Guest Post || Tom Wilinsky and Jen Sternick

Tom Wilinsky and Jen Sternick authors of Snowsisters.

Tom and Jen:  Duet, the young adult imprint at Interlude Press, will release our debut novel, Snowsisters, on February 15, 2018. High school students from different worlds are thrown together as roommates at a week-long writing conference. As Soph, who attends private school in Manhattan, and Tess, a public school student who lives on a dairy farm in New Hampshire—get to know each other and the other young women, each discovers unexpected truths about friendship, their craft, and how to hold fast to their convictions while opening their hearts to love.

Tom:  People ask us all the time how we write together and how we began. I live in New York and Jen lives in Rhode Island, but I travel regularly to Massachusetts to attend to my elderly mother, so we arranged to meet for brunch on a rainy Sunday in June, 2015 and talk about writing our first novel. I don’t remember who suggested it first, but we wanted to each take a character and write that character’s voice in the first person.

Jen: Ideas for scenes and story directions pop into my head all the time.  Sometimes I wake up in the middle of the night with a good one or a nagging concern. Often, I text Tom from the grocery store, something like: “a high schooler who wants to be a drag queen wins a guest appearance on his favorite show!” Or I’ll just write a scene and send it to him with no warning. He’ll ask where it fits and I will have no idea.   Tom’s pretty good at letting me run.  Tom and I email multiple times daily about our work.  We also talk by phone weekly for at least an hour-and-a-half.  

Tom: Once we have a general outline, we decide who is going to write what and when.  I usually write on weekends, when I can spend several hours at a keyboard.  We talk on Saturdays or Sundays–both when we’re really trying to get something out.  We do our scenes and chapters on Google Docs and share with each other once we’re ready.  When we’re working on drafts, we use “suggested” for editing so that it’s clear what is new and who is inserting or removing text.

Jen: We split the voices, but by the time we are done editing and revising, it’s often hard to tell who wrote what.  And sometimes I’ll have an idea that I want to write down that needs to be told from Tom’s character’s voice. But I always ask him to edit the voice to read the way he wants it to, and we each get final veto on edits to the voice we are assigned.  

Tom and Jen:  We love the back-and-forth of collaborating. Early on, we made a decision not to let writing differences get in the way of our friendship.  Both of us are good at communicating when something is important to us and at letting go when it isn’t. And we have a commitment to the work. If we have a deadline, whether external or internal, we both know that the other will do what it takes to meet it.

We also balance each other out in terms of managing anxiety and stress. If one of us is worried about attending an event, or how a chapter will be received, the other one is usually able to calm fears. Getting a book published takes a lot of courage, a lot of persistence and a lot of time. Sharing all of that makes it much easier.

Tom and Jen: Snowsisters is available now for for pre-order at Amazon, bandn.com and Interlude Press, and will be in bookstores on February 15. We want to caution prospective readers that triggering warnings are posted on the Interlude Press website based on some of the content.  We can’t wait for you to read it!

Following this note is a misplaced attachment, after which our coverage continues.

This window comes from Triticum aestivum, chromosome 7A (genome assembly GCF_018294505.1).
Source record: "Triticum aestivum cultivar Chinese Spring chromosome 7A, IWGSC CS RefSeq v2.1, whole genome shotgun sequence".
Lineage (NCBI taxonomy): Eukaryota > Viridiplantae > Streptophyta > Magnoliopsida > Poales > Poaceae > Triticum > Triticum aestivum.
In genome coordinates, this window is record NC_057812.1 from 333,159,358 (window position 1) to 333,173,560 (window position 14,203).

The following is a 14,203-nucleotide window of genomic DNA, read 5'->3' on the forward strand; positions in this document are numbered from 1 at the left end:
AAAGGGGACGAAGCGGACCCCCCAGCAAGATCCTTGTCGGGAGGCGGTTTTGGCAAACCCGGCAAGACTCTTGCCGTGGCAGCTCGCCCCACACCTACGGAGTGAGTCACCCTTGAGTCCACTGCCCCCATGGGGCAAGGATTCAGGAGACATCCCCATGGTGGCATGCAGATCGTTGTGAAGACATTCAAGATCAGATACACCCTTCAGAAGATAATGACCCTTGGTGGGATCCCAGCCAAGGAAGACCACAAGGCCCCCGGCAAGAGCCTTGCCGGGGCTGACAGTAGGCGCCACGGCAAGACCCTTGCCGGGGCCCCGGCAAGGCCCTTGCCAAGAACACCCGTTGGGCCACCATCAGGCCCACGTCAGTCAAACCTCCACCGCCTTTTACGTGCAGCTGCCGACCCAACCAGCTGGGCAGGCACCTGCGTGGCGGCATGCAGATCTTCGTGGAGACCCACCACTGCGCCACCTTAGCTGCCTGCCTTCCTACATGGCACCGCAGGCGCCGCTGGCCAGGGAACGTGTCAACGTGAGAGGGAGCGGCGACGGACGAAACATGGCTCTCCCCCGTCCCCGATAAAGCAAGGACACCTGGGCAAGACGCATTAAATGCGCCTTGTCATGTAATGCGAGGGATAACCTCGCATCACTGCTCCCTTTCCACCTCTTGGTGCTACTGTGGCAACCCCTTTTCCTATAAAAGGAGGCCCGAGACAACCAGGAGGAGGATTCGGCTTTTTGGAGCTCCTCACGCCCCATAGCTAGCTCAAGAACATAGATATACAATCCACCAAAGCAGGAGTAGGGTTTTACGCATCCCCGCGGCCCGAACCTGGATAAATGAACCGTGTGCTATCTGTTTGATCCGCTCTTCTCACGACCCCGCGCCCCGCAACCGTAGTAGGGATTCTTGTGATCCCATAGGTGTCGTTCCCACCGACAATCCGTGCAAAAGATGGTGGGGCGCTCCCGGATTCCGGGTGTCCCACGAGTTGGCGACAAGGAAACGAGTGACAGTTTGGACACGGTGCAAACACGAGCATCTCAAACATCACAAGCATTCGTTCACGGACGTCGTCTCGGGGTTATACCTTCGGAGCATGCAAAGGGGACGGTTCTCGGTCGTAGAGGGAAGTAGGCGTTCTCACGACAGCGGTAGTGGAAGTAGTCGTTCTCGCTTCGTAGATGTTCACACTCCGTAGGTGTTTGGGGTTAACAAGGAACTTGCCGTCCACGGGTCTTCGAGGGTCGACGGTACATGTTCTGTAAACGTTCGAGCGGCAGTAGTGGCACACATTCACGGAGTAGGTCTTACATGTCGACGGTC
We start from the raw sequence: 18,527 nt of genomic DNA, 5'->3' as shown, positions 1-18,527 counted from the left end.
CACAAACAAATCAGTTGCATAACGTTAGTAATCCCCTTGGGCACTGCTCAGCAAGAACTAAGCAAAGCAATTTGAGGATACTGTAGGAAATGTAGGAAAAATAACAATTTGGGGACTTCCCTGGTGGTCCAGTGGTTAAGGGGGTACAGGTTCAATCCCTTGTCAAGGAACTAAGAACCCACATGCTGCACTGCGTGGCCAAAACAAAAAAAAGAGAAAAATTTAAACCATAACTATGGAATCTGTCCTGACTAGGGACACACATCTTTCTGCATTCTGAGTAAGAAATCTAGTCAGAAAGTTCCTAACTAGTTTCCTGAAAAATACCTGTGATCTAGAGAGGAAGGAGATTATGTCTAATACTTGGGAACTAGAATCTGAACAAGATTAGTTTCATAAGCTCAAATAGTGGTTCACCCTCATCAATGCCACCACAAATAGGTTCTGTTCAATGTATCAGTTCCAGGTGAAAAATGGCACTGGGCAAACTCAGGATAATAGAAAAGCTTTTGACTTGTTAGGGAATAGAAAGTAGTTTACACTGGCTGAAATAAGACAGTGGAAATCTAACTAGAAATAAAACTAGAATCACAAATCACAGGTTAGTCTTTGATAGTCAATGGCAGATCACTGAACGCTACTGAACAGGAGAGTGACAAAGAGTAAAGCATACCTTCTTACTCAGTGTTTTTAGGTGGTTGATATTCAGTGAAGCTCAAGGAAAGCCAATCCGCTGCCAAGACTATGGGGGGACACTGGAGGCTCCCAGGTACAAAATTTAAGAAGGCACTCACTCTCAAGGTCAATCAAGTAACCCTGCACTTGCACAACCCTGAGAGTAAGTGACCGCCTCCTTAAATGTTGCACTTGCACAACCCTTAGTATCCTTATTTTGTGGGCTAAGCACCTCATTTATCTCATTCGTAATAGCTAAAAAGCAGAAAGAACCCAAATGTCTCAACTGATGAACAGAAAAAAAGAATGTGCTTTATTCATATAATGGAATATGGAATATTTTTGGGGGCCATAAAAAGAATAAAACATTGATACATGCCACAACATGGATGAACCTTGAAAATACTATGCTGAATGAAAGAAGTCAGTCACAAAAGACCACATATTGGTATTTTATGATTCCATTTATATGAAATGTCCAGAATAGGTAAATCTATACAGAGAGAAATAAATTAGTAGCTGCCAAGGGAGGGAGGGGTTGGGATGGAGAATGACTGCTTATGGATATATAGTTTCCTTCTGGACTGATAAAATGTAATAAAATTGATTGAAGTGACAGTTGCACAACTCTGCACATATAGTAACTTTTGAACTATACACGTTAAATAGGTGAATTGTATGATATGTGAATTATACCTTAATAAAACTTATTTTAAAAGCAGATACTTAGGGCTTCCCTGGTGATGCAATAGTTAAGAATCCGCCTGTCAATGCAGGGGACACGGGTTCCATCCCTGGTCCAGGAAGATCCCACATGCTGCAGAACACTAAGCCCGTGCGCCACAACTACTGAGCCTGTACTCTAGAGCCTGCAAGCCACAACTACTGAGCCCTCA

About the authors:

Tom and Jen met in high school in Massachusetts in the early 1980’s and started a conversation which, years later is ongoing. Tom is gay, partnered and lives in New York. Jen is straight and lives with her husband and two children in Rhode Island. Tom and Jen follow all kinds of popular media, especially those with an LGTBTQ youth theme and are voracious readers. Both work as attorneys in their real lives.  They write fanfiction together online.  Snowsisters is their debut novel.

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Afterparty and lesbian representation in sci-fi || A Guest Post by Arwen Jenkins

I picked up Afterparty by Daryl Gregory at a bookshop because I was intrigued by the tagline on the cover: ‘Take a Pill. Get a God.’ Reading the blurb – which spoke of a future in which smart drugs are so advanced that they can even create faith in God – convinced me that I would love this book. It almost seemed tailor-made for me, as someone who enjoys both near-future science-fiction and religious themes. The fact that the book has a female protagonist was an added bonus too. I didn’t think it could get any better.

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All is to be dared || a guest post by Alex Conall

Some men say an army of horse and some men say an army on foot

and some men say an army of ships is the most beautiful thing

on the black earth. But I say it is

          what you love.

 

When I was in twelfth grade, a boy asked me to prom. I said no; I barely knew his name and I didn’t want to go to prom at all—it would be too many people, too much noise—and prom as a first date, as my first date, didn’t really seem the thing.

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Sapphic Graphic Novels || A Guest Post by Candela

I love comics and graphic novels, but I don’t really feel like as a queer woman, I belong. In the last two years I have found that there is a place for me in this wonderful, hopeful and colorful world. Of course, there are too many identities missing, too many stories untold. But there are also many amazing and important graphic novels and comics that deserve all the support.

So here there are my two cents, four sapphic graphic novels that I loved. And please, feel free to leave me your recommendations!  Continuar lendo

Second Novel Syndrome || A Guest Post by Kit Eyre

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Second novel syndrome – it’s such a recognised problem that an internet search brings up results from major publications and indie bloggers alike. There’s even an award presented by the Royal Society of Literature called the Encore Award for the best second novel. In short, there’s anxiety and reward. The trouble is, when you’re a self-published author, you tend to get far more of the anxiety.

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Write What You Know || Guest Post by Niamh Murphy

We have all heard that phrase before. Even those of you who aren’t writers have heard it repeated in films, articles, and English classes.